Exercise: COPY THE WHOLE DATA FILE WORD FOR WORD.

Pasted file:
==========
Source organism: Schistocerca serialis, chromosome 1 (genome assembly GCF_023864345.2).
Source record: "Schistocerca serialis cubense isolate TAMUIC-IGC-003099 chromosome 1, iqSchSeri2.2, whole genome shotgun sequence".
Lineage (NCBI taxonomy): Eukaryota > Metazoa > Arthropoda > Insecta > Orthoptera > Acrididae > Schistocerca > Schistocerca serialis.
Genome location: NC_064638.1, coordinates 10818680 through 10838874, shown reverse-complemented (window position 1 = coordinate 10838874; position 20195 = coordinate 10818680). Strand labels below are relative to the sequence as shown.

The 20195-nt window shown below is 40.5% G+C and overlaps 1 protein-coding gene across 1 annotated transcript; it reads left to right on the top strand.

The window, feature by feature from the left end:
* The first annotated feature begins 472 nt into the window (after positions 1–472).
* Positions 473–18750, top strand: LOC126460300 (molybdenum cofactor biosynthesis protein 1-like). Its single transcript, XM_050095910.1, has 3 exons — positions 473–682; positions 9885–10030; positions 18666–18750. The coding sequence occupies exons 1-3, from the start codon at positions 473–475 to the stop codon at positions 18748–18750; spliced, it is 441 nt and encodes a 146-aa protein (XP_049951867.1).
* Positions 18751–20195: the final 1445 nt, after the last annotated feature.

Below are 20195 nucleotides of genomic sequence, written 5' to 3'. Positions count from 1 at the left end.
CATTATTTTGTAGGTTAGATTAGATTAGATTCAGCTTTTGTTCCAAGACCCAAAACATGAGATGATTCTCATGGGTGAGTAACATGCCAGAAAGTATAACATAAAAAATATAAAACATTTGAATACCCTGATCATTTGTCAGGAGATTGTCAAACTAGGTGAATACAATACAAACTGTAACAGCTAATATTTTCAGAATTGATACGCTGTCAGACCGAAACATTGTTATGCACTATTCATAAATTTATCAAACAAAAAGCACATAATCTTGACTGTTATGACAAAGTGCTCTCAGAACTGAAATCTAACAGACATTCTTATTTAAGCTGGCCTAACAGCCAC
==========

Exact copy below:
Source organism: Schistocerca serialis, chromosome 1 (genome assembly GCF_023864345.2).
Source record: "Schistocerca serialis cubense isolate TAMUIC-IGC-003099 chromosome 1, iqSchSeri2.2, whole genome shotgun sequence".
Lineage (NCBI taxonomy): Eukaryota > Metazoa > Arthropoda > Insecta > Orthoptera > Acrididae > Schistocerca > Schistocerca serialis.
Genome location: NC_064638.1, coordinates 10818680 through 10838874, shown reverse-complemented (window position 1 = coordinate 10838874; position 20195 = coordinate 10818680). Strand labels below are relative to the sequence as shown.

The 20195-nt window shown below is 40.5% G+C and overlaps 1 protein-coding gene across 1 annotated transcript; it reads left to right on the top strand.

The window, feature by feature from the left end:
* The first annotated feature begins 472 nt into the window (after positions 1–472).
* Positions 473–18750, top strand: LOC126460300 (molybdenum cofactor biosynthesis protein 1-like). Its single transcript, XM_050095910.1, has 3 exons — positions 473–682; positions 9885–10030; positions 18666–18750. The coding sequence occupies exons 1-3, from the start codon at positions 473–475 to the stop codon at positions 18748–18750; spliced, it is 441 nt and encodes a 146-aa protein (XP_049951867.1).
* Positions 18751–20195: the final 1445 nt, after the last annotated feature.

Below are 20195 nucleotides of genomic sequence, written 5' to 3'. Positions count from 1 at the left end.
CATTATTTTGTAGGTTAGATTAGATTAGATTCAGCTTTTGTTCCAAGACCCAAAACATGAGATGATTCTCATGGGTGAGTAACATGCCAGAAAGTATAACATAAAAAATATAAAACATTTGAATACCCTGATCATTTGTCAGGAGATTGTCAAACTAGGTGAATACAATACAAACTGTAACAGCTAATATTTTCAGAATTGATACGCTGTCAGACCGAAACATTGTTATGCACTATTCATAAATTTATCAAACAAAAAGCACATAATCTTGACTGTTATGACAAAGTGCTCTCAGAACTGAAATCTAACAGACATTCTTATTTAAGCTGGCCTAACAGCCAC